During the second phase, acid-forming bacteria continue the decomposition process into organic acids, carbon dioxide, hydrogen sulfide, and ammonia.
Acid bacteria from acetate, carbon dioxide, and hydrogen during the acetogenesis phase. The final phase: methanogenesis, which involves methane-forming bacteria producing methane, carbon dioxide, and alkaline water.
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Use of Anaerobic Digestion
AD is widely used to treat wastewater sludge and organic waste because it provides volume and mass reduction of the input material.
Anaerobic digestion is widely used as its renewable energy source because the process produces methane and carbon dioxide-rich biogas suitable for energy production. Also, the nutrient-rich digestate or slurry can be used as fertilizer.
Outputs from the Digestion Process
After the long processes passing from chamber to chamber, we finally have the products and by-products. The outputs from the digestion process are:
This contains a mixture of methane, carbon dioxide, hydrogen sulfide, and traces of other ‘contaminant’ gases. This biogas is then combusted to generate heat, power, or road fuel.
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This is an inert and sterile wet product with valuable plant nutrients and organic waste. It’s a great source of organic fertilizer that can be used as manure for your farms.
The valuable component of Biogas is methane (CH4) which typically makes up 60 %, with the balance of carbon dioxide (CO2), and a small percentage of other gases.
The proportion of methane depends on the feedstock and the efficiency of the process, with the range for methane content being 40 % to 70 %. Biogas is saturated and contains hydrogen sulfide (H2S) which is partially responsible for the foul odor of flatulence.
In developing countries, the most common use of biogas is cooking. It gives a clean, smokeless blue flame. Where biogas replaces firewood as a fuel for cooking, this technology helps to reduce deforestation.
Also, as biogas burns much cleaner than traditional wood stoves, it helps to reduce eye and respiratory diseases caused by smoke in unventilated houses.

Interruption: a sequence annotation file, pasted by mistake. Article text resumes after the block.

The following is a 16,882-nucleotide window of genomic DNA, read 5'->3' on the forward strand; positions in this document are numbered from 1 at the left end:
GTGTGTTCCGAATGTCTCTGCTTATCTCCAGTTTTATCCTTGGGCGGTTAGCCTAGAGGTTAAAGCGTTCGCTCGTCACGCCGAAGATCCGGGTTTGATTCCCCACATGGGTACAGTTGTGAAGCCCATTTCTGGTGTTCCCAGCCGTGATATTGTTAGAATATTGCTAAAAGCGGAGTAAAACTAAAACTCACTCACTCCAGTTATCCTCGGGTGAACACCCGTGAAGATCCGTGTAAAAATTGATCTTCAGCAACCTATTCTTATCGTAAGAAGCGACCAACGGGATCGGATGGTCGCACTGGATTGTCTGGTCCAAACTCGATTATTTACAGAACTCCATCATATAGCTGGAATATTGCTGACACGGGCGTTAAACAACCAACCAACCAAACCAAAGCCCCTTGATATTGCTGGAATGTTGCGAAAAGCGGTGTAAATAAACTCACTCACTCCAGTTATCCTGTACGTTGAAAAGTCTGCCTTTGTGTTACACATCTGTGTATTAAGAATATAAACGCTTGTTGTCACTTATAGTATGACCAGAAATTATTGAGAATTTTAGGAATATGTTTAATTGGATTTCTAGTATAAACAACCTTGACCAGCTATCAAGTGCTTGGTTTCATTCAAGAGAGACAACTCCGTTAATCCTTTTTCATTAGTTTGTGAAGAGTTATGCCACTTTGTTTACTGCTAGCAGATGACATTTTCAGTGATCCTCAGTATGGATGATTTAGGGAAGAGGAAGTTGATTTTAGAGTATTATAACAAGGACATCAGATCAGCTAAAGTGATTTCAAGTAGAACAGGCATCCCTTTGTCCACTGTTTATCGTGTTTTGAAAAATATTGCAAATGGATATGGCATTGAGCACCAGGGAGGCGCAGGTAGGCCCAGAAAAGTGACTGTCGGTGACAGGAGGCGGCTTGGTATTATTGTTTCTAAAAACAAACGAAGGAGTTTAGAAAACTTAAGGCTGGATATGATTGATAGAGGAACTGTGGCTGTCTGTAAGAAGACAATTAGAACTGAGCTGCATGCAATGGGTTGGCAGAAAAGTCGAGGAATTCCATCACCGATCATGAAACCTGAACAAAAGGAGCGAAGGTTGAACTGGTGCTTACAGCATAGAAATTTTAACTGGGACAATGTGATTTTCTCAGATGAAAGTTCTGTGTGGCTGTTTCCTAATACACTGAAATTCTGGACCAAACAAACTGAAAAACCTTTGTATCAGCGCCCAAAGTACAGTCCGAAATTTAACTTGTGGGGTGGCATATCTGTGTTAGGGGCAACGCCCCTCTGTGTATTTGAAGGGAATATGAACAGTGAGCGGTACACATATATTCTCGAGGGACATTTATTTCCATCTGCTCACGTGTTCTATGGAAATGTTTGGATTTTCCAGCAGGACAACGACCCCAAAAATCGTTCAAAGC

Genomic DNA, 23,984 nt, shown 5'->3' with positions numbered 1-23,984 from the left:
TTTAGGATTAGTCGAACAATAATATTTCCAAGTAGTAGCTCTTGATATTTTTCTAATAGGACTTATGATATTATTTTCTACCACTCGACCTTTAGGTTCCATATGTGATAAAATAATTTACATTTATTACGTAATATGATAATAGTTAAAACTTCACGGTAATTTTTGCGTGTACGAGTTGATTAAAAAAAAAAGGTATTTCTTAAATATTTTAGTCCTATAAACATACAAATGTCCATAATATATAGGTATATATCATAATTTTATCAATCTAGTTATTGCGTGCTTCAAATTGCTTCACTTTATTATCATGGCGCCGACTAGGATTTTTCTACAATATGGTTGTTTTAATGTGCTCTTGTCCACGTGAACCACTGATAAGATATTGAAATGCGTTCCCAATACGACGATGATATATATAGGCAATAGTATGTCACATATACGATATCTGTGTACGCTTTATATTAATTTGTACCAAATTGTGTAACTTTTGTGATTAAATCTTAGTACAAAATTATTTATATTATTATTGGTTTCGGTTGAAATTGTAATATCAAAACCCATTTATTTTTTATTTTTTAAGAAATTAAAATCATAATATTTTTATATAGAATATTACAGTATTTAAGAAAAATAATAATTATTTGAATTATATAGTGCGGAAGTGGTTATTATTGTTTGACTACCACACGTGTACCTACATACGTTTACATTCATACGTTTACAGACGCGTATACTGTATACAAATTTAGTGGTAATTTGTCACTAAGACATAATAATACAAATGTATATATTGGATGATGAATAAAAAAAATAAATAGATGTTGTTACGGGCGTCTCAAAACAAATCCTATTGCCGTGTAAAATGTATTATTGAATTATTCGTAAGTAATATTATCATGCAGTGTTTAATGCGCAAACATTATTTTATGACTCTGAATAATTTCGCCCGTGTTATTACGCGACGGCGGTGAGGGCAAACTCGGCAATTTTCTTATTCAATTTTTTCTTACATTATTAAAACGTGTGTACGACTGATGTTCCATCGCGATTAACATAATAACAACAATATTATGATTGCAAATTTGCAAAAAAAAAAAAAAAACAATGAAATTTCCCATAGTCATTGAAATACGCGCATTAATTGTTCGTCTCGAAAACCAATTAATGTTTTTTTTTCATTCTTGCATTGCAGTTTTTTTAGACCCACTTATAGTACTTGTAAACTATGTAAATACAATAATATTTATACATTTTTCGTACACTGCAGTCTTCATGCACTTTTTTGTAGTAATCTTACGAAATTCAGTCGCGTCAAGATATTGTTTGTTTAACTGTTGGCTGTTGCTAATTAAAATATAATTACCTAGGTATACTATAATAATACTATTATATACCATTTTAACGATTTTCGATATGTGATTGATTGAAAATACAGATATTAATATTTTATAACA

Besides, biogas can fuel an internal combustion gas engine in a Combined Heat and Power (CHP) unit to produce electricity and heat. The gas can also be upgraded and used in gas supply networks. The use of biogas in solid oxide fuel cells is, however, being researched.
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Only a small proportion of the total mass of the feedstock is converted into biogas. The solid by-product that is produced is rich in organics and nutrients, but almost odorless and partly disinfected, thanks to over 99% of pathogens destroyed in the process.
If you’d like to have complete pathogen destruction, then you would require thermophilic conditions.
The slurry is rich in various plant nutrients such as Nitrogen, phosphorus, and potash from potassium. Nutrients are conserved with more than 90% of nutrients entering anaerobic digesters conserved through the digestion process.
Well, fermented biogas slurry improves the physical, chemical, and biological properties of the soil resulting in qualitative as well as the quantitative yield of food crops.
Other uses of slurry include putting into ponds as feed for algae, water hyacinth, fish or ducks, and mushroom cultivation.
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In theory, any organic material can be decomposed anaerobically to produce biogas, but some materials work better than others. In general, materials need to be rich in energy and easily digestible.
Manure works very well, coming from cows, pigs, or horses. Bio-digesters can be fashioned from septic tanks, but the waste products are often not enough to produce enough biogas.
Plus cleaning agents from the greywater kill the anaerobic bacteria necessary for digestion. Plant material can be used, but acidic matter should be avoided, for they disturb the anaerobic processes.
The plant matter is also often low-energy and slow to digest, creating a number of difficulties for digesters relying solely on such material.
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The Science Behind The Biodigester Septic Tank
In some cases, you will find instead of having to choose between either choice, you can opt to have a bio-digester septic tank. Here’s how it works.